Future Meetings

Tuesday, May 11, 2021
Topic:
Council Meeting
Location:
Virtual Meeting. Link
Time:
7:00 pm ET
Agenda:
Council Meeting Agenda
Registration:
Please RSVP if you plan to attend, so that we may plan accordingly, chemlabconsulting@gmail.com.
Tuesday, May 25, 2021
Topic:
Presentation: From Sputnik to Smartphones
Location:
Virtual Meeting. Zoom ID= 268-404-6639, Passcode= 251 585
Time:
7:00 pm ET
Agenda:
Speaker:
Robert A. Pribush, PhD
Biography:
Dr. Pribush earned a BS-Chemistry from the University of Delaware; PhD from the University of Massachusetts and held a two-year post doctorate research fellowship at the University of Southern California in Los Angeles. In 1974, he joined Butler University, and achieved the rank of Professor while serving terms as head the Chemistry Department and Associate Dean of the College of Liberal Arts and Sciences. He retired in 2016 as Professor Emeritus. He is a Fellow of the American Chemical Society and recipient of the ACS Board of Directors 2014 Award for Volunteer Service to the American Chemical Society. Bob attended Rahway, NJ high school, was an end on their football team and was student council president and three-year class president. He resides in Greenwood, Indiana with his wife Bonnie; she is a retired professor of mathematics, computer science, and leadership from Franklin College of Indiana.
Abstract:
Bob Pribush will present his observations and conclusions based upon his 42 years experiences at Butler University (Indianapolis) as a professor and head of the Chemistry Department -- and as an expert witness in matters related to transition metal compounds, photochemistry, forensic sciences applied to fire investigations, and pigment analyses of oil paintings, including the T.C. Steele group and the Taos group of artists. During the period of time from Sputnik to the present, phenomenal technological advances have impacted the way chemistry instruction is delivered by instructors, how chemistry is learned by students and the manner in which student performance is assessed at universities and secondary schools. These advances were made possible by the availability of relatively inexpensive, highspeed, large-capacity computers.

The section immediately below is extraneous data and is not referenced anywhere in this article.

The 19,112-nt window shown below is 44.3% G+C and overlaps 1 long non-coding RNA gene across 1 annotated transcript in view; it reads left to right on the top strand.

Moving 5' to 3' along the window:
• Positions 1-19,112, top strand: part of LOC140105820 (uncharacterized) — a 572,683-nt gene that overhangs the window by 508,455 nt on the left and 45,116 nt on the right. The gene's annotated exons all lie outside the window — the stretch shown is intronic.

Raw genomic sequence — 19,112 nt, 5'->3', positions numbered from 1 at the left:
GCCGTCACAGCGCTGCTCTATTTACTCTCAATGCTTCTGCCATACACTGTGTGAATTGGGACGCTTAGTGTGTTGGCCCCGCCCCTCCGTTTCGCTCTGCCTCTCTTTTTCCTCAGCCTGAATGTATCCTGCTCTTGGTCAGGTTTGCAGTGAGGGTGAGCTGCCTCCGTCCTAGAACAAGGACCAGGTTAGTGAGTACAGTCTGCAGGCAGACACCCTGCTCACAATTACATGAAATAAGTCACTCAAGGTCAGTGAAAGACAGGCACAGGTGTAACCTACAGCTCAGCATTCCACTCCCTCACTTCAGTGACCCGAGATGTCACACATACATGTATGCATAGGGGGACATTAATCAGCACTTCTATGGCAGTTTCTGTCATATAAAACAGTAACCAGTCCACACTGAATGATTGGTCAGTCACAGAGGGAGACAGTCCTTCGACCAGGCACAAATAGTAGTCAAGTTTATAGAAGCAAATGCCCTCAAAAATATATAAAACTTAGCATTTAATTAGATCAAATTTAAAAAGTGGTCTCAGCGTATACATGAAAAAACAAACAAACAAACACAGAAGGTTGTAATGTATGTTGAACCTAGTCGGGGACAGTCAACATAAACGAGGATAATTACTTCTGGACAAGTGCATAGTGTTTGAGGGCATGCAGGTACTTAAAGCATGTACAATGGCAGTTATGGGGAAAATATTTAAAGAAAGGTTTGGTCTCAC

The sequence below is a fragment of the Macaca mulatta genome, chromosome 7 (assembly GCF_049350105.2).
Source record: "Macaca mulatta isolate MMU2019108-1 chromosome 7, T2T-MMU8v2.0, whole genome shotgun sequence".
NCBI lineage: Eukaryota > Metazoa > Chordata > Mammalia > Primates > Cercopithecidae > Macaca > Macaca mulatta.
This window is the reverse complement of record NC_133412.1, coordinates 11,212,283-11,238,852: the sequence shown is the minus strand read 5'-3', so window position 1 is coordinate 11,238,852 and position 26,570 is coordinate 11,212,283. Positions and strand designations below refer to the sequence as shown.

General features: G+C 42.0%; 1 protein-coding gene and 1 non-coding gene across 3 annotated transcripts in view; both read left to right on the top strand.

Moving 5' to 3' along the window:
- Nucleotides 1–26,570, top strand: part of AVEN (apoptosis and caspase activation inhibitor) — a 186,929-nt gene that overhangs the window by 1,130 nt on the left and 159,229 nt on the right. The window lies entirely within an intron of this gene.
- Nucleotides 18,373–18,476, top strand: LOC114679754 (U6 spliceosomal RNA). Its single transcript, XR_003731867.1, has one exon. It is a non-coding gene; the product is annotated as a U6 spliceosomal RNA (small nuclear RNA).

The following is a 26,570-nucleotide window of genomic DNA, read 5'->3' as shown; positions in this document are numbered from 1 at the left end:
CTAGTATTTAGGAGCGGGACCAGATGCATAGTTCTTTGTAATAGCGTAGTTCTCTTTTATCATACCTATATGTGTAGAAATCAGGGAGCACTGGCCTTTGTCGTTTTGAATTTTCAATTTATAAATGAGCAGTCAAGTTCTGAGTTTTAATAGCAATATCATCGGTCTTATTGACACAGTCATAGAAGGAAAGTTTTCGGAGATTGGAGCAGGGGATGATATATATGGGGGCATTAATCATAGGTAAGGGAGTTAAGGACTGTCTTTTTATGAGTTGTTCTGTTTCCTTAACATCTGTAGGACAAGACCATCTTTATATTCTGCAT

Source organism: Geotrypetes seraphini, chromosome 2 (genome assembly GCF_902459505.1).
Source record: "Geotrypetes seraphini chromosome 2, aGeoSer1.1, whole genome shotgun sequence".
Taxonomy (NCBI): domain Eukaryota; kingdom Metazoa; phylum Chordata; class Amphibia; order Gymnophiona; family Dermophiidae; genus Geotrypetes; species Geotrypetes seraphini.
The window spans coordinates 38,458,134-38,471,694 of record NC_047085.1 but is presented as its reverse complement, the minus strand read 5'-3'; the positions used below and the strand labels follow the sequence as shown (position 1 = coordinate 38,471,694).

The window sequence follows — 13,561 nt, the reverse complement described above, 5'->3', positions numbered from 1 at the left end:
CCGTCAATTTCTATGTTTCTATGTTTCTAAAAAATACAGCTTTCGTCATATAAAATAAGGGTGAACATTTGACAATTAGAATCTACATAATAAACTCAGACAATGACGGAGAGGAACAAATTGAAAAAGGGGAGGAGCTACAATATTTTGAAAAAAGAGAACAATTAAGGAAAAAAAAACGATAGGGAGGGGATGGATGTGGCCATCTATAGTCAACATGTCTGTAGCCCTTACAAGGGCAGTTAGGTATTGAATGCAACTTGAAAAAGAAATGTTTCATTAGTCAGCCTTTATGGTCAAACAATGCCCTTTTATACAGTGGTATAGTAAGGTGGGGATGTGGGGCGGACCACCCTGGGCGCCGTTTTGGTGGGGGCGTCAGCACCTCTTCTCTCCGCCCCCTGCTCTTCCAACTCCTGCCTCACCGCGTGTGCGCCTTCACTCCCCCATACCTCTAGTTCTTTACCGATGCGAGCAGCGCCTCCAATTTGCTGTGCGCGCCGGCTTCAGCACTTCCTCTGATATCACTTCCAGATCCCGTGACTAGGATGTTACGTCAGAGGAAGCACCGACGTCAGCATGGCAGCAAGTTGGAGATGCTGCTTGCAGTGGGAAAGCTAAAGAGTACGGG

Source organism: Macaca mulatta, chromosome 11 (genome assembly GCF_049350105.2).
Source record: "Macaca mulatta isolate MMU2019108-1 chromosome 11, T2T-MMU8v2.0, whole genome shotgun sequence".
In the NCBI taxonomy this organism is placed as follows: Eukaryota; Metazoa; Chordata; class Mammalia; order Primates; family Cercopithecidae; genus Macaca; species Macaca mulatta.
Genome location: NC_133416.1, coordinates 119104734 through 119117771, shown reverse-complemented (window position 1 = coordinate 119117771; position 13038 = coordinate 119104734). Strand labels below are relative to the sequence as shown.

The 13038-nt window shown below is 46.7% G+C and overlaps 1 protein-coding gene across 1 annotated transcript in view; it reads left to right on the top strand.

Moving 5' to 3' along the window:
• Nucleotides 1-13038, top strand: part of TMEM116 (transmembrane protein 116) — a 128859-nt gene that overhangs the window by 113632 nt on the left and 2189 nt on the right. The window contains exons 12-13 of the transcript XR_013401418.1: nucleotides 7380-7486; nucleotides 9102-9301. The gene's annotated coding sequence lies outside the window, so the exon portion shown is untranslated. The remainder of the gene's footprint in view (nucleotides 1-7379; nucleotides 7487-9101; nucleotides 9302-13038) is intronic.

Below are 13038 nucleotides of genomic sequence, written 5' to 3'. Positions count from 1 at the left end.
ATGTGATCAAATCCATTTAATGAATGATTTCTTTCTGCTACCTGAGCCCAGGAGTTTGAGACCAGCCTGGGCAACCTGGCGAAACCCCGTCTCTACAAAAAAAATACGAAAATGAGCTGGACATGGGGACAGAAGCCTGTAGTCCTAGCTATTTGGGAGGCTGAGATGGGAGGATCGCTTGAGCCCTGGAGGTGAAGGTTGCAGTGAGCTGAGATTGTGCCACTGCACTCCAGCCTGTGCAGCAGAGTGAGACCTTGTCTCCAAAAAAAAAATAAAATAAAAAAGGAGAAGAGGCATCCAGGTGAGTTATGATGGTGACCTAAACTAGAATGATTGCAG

In the current classroom environment, chemistry is taught on whiteboards or smartboards, and instructors interact with students using mobile devices. Because of technology, todays classroom is more interactive and engaging than ever before. In the future adaptive learning will enable instructors to more successfully deliver chemistry instruction to underprepared students as well as students with enhanced backgrounds.
This presentation provides a skeletal historical outline of how technology has impacted chemistry instruction by providing new tools for content delivery, learning, and performance assessment, and some problems associated with that technology of the launch of Sputnik, scientists who had immigrated to the United States after World War II and did much of the space-related research. The need for an increased number of better-educated homegrown scientists, engineers, and mathematicians became clear after Sputnik.